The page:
In spite of all that has been said and written about atopic eczema in the last 30 years, the psychosomatic approach to this disease state has not been as widely accepted as its proponents have hoped for. Particularly among nondermatologists, the search for causative allergens, the withdrawal of foods, the attempts at desensitization to inhalants still goes on. As a group, dermatologists have probably become more fatalistic about their ability to influence the course of the disease than other physicians who deal with the problem. Some few have publicly and by printed word advocated psychiatric management. Their efforts invariably stir up vigorous dissent, however, which often comes from reputable, hence influential, quarters.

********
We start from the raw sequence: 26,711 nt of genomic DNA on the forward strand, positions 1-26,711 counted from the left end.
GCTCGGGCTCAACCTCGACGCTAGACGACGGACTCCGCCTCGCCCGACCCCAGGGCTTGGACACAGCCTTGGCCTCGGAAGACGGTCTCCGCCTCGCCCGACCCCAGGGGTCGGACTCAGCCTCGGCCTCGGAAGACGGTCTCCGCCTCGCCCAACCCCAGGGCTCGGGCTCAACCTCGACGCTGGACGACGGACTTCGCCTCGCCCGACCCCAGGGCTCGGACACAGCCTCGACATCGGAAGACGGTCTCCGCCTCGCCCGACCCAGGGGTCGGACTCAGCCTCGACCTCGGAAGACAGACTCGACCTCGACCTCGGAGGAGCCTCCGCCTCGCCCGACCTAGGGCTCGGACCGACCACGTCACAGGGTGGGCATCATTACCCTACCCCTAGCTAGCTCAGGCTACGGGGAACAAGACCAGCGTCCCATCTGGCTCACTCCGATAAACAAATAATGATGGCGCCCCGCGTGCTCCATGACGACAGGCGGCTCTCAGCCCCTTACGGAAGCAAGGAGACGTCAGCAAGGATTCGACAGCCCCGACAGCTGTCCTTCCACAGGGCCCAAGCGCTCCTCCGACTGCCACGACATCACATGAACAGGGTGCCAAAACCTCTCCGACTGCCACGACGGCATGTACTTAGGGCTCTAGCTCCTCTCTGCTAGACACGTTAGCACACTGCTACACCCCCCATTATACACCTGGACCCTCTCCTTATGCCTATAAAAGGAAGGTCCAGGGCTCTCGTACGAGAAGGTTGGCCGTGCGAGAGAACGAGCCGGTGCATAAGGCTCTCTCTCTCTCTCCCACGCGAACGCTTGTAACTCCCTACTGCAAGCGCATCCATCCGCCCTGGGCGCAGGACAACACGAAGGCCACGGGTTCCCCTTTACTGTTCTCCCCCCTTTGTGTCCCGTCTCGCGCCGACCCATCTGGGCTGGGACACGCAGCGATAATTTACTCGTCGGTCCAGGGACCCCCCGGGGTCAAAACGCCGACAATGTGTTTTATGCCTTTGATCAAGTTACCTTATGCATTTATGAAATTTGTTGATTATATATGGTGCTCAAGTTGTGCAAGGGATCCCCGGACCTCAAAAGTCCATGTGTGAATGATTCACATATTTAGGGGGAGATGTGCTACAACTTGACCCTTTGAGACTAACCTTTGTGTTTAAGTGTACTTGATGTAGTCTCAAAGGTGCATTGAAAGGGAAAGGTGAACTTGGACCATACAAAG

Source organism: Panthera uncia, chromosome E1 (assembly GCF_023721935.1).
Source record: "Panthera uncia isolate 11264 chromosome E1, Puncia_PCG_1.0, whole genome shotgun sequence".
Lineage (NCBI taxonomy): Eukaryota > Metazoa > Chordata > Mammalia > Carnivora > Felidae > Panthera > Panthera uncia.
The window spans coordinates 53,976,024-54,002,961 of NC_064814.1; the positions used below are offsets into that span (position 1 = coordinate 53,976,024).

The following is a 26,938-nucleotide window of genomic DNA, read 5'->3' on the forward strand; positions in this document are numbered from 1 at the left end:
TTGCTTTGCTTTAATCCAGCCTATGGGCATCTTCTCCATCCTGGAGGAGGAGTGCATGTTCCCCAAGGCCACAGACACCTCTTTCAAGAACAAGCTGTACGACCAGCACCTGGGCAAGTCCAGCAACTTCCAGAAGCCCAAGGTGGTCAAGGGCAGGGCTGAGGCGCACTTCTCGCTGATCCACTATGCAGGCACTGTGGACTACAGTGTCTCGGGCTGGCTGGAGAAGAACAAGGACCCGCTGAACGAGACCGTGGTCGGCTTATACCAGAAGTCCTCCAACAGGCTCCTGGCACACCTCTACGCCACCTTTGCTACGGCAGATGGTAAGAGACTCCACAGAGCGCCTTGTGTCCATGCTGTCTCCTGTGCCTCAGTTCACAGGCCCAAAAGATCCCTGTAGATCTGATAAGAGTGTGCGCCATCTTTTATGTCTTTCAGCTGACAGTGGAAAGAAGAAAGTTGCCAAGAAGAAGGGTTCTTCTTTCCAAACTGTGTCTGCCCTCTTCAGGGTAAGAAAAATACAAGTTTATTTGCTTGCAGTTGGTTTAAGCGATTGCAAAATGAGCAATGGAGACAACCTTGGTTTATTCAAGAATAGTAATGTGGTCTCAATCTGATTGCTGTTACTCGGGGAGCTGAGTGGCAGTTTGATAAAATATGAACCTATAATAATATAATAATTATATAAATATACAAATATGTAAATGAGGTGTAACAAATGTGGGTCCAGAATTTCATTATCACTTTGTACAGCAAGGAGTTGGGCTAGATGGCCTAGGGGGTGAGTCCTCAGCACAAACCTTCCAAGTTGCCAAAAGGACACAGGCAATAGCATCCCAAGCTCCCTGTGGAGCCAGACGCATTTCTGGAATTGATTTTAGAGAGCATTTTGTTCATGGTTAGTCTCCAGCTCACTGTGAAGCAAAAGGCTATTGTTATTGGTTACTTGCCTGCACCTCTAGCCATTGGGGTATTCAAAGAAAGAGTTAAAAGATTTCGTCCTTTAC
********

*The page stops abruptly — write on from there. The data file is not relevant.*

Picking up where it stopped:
The reasonable psychosomaticists offer no panacea. Their views were best expressed by Obermayer1 in his recent book "Psychocutaneous Medicine." He states, "While there is no question as to the atopic component of
GUY WB, SHOEMAKER RJ, Mally M, Shipman W. A Psychophysiological Concept of Atopic Eczema. AMA Arch Derm. 1958;77(1):34–41. doi:10.1001/archderm.1958.01560010036006
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